Like the title implies, “Meet” tells us about the design and execution of the movie’s new roles. Though it leans toward fluff, it comes with some good design and performance notes.

Next comes Hatching the Hatchlings, a five-minute, 19-second clip with Cohen, Rice, Oswald, Van Orman, Charmatz, Nash, co-producer Mary Ellen Bauder Andrews and actor JoJo Siwa.

“Hatching” looks at the Hatchlings and their use in Birds 2. It offers enough light but moderately informative piece.

After this we find Flocking Together. It goes for 11 minutes, 33 seconds and features Jones, Sudeikis, Van Orman, Gad, Cohen, Bloom, Oswald, Nash, Andrews, Charmatz, Rice, visual effects supervisor R. Sterling Duguid, editors Kent Beyda and Ally Garrett, and actors Eugenio Derbez and Peter Dinklage.

“Flocking” becomes a general “making of” show that looks at characters/story, set/location design, and animation. Like the other programs, it mixes happy talk and insights, though it leans more toward the former.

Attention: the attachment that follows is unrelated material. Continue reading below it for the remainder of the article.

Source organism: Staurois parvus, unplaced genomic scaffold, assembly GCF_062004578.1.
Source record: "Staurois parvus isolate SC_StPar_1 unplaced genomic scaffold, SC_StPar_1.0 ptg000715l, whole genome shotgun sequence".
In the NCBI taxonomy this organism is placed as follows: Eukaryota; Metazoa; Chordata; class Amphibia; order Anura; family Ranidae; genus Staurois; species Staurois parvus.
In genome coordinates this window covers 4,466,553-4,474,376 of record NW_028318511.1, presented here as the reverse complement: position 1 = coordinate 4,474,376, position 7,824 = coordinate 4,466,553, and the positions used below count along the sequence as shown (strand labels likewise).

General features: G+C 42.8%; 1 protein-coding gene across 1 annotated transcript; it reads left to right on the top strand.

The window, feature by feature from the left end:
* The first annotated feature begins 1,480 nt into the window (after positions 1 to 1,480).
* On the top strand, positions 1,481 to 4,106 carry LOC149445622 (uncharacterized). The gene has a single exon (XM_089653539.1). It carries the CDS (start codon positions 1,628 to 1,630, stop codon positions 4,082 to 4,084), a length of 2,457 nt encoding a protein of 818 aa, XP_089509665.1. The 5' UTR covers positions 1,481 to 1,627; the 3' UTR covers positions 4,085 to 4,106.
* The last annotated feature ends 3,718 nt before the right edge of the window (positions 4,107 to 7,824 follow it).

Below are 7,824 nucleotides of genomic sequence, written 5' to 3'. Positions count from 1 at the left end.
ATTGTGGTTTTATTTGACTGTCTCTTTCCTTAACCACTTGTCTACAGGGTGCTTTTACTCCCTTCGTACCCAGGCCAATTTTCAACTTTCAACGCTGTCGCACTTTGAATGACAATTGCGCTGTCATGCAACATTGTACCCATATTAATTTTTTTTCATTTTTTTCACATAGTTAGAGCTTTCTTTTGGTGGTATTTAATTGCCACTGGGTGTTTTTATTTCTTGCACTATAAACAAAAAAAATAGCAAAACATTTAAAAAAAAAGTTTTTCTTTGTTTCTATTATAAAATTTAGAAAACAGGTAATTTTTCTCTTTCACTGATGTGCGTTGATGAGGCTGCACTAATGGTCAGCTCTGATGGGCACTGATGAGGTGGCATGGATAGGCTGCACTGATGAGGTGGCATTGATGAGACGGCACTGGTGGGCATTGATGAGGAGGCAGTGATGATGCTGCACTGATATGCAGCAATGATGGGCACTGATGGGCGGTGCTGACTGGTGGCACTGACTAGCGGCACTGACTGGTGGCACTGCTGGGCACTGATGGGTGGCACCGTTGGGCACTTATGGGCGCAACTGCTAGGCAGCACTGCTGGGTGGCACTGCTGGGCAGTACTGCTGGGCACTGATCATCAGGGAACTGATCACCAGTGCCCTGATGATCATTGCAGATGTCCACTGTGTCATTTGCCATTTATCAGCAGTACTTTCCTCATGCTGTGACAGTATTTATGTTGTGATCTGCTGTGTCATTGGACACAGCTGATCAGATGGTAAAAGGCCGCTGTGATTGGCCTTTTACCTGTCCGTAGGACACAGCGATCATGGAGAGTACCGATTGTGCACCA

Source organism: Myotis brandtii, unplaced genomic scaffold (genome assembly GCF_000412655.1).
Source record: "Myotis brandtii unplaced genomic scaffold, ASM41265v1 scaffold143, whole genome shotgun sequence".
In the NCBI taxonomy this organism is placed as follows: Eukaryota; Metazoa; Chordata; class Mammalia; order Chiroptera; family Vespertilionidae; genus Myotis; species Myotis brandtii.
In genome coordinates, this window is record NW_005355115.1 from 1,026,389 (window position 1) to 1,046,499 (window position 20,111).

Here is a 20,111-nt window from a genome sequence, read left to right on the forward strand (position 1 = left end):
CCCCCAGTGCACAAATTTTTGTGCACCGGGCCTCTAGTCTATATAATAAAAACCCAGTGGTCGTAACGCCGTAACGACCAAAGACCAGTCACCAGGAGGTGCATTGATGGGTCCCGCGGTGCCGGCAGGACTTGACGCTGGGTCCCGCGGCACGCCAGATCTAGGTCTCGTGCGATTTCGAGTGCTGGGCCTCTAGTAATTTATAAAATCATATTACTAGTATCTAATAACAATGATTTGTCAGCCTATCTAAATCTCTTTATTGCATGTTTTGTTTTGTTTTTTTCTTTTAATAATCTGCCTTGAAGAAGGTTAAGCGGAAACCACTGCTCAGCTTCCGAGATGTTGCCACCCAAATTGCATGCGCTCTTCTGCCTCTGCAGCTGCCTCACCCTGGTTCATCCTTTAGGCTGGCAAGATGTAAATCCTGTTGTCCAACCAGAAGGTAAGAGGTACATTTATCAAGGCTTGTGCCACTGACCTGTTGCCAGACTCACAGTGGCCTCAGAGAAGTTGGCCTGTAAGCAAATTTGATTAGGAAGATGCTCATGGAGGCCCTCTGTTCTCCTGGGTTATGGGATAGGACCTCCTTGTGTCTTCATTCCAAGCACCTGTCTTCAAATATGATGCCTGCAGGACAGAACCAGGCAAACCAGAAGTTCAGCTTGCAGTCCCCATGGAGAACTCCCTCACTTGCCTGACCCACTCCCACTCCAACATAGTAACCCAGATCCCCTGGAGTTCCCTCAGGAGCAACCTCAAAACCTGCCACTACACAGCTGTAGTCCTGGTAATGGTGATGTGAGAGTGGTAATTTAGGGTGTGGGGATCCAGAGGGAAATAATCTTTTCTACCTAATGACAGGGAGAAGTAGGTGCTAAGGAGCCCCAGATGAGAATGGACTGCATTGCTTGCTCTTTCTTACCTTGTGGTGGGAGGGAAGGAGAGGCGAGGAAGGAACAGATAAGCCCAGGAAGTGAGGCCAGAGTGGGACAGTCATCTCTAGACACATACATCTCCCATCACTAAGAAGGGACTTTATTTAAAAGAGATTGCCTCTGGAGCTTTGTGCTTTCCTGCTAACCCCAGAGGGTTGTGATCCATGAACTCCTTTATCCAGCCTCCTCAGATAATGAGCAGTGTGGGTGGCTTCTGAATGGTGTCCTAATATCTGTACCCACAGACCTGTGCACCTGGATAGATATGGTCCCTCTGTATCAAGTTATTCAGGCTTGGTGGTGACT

Two holiday-related clips follow: Happy Thanks-Pigging! (1:25) and Jingle Birds (1:32). In the first, Zeta urges us to eat pork for Thanksgiving, whereas “Birds” brings Sudeikis and Bloom as they sing a movie-themed version of “Jingle Bells”. Both offer minor entertainment.

The disc opens with ads for Jumanji: The Next Level, Men In Black International, Spider-Man: Into the Spider-Verse, The Swan Princess: Kingdom of Music and Overcomer. No trailer for Birds 2 appears here.

Like the first film, The Angry Birds Movie 2 provides a passable piece of entertainment. Nothing about the flick flops, but it also can’t turn into anything memorable. The Blu-ray brings excellent visuals, very good audio and a decent array of bonus materials. Expect passable amusement here but nothing special.

Viewer Film Ratings: 3 Stars Number of Votes: 1